50th anniversary of Hurricane Camille’s landfall in Virginia provides stern reminder to prepare

50th anniversary of Hurricane Camille’s landfall in Virginia provides stern reminder to prepare

First knocking on Virginia’s doorstep 50 years ago on August 19, 1969, Hurricane Camille – one of just three storms ever to make landfall as a Category 5 hurricane – killed 153 people and caused nearly $1 billion worth of damage, when adjusting for inflation, in the Commonwealth alone.

Photo: Library of Virginia

One of the most active months in terms of hurricanes and tropical storms along the United States’ east coast, August marks the anniversaries of two of the most devastating storms ever to strike the commonwealth – Hurricanes Camille and Gaston.

First knocking on Virginia’s doorstep 50 years ago on August 19, 1969, Hurricane Camille – one of just three storms ever to make landfall as a Category 5 hurricane – killed 153 people and caused nearly $1 billion worth of damage, when adjusting for inflation, in the Commonwealth alone.

Just over 35 years later, Hurricane Gaston hammered the central part of the state, dumping nearly a foot of rain in some areas and leaving much of Richmond underwater. More than 120 local roads, including parts of Interstate 95, had to be shut down due to flash floods. Several buildings in the downtown area had to be condemned and at least 1,000 residents were forced from their homes.

While the 50th and 15th anniversary of Hurricanes Camille and Gaston, respectively, should serve as an opportunity for remembrance, Robert N. Bradshaw, a veteran insurance expert and president and CEO of the Trusted Choice Independent Insurance Agents of Virginia, says they should also provide local business owners a grim reminder of what Mother Nature is capable of producing.

“Even 15 years later, many businesses around Richmond are still feeling the lingering effects of Gaston,” Bradshaw said. “But what’s more troubling is that many of those affected businesses are no longer around at all, and not because of poor business practices, but because of the effects of the storm itself.”

According to FEMA, an estimated 40 percent of businesses affected by a natural disaster never reopen. In addition, another 25 percent end up failing within the first year following the disaster. Bradshaw said that no business, regardless of size or location, is immune to these dangers.

“While small businesses are especially vulnerable to the effects of hurricanes and other natural disasters, even massive corporations can see the damage a storm can have on the manufacturing, supply chains and communications that are so heavily relied upon to serve customers and clients and generate revenue,” he said. “For these reasons, it’s critically important that businesses take the necessary precautions so that they do not find themselves a part of that 65 percent of businesses that fail within the first year after a storm hits.”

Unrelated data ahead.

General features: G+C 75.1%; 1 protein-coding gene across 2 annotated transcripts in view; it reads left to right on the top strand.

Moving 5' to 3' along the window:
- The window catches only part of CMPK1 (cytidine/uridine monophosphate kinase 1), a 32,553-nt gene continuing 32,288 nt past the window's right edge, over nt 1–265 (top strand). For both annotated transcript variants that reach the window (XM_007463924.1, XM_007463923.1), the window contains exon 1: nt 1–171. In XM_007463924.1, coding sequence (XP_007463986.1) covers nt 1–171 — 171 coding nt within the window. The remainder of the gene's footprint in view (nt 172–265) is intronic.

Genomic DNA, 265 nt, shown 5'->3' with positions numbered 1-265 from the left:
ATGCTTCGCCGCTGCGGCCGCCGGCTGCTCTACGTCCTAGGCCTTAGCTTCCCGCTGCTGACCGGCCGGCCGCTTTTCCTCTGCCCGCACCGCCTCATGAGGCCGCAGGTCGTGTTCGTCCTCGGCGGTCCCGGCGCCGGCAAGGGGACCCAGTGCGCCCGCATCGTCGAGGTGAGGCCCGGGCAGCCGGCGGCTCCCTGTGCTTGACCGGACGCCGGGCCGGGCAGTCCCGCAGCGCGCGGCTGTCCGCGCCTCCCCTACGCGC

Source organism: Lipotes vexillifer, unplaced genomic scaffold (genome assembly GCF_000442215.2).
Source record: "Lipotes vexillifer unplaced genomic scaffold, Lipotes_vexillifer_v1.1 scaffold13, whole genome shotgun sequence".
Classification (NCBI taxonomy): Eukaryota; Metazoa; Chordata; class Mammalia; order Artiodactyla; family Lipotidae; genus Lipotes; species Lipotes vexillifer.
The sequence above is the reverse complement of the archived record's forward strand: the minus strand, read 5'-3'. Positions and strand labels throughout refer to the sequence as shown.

The Commonwealth of Virginia State Corporation Commission Bureau of Insurance issued a statement earlier this month that urged businesses to plan now for natural disasters, and Bradshaw said he hopes local business owners take the SCC’s message to heart.

“Throughout my career in the industry, I’ve found that a great deal of policyholders, both individuals and businesses alike, sometimes fail to understand what is included in their policies and, more importantly, what is not,” he added. “In the event of a claim, knowing these things and being prepared can be the difference between simply paying your deductible or facing tens of thousands of dollars in out-of-pocket expenses, or worse, closing your business’s doors for good.”

For example, standard policies do not typically cover flood damage, which is often a byproduct of hurricanes. For this reason, Bradshaw said it’s critical that all Virginians re-evaluate their plans now so that they’re not left out in the storm.

The SCC advocates that most businesses, especially those in high-risk areas such as designated flood zones and coastal areas, consider business interruption insurance, which covers the loss of income a business might experience following a natural disaster. It also recommends considering separate automobile insurance policies, since standard business insurance only covers real property.

The most important thing, experts say, is reviewing insurance coverage regularly and adjusting it, as needed. According to the SCC, understanding your policy, what it covers, and how much you will need to make necessary repairs and continue to pay operating expenses in the event of a natural disaster, should be of utmost importance.

“How you plan for, and deal with, disasters can determine whether your business survives,” Virginia Insurance Commissioner Scott A. White said in the SCC’s statement. “Having the right insurance coverage and keeping it updated regularly is a must when preparing for the unexpected.”

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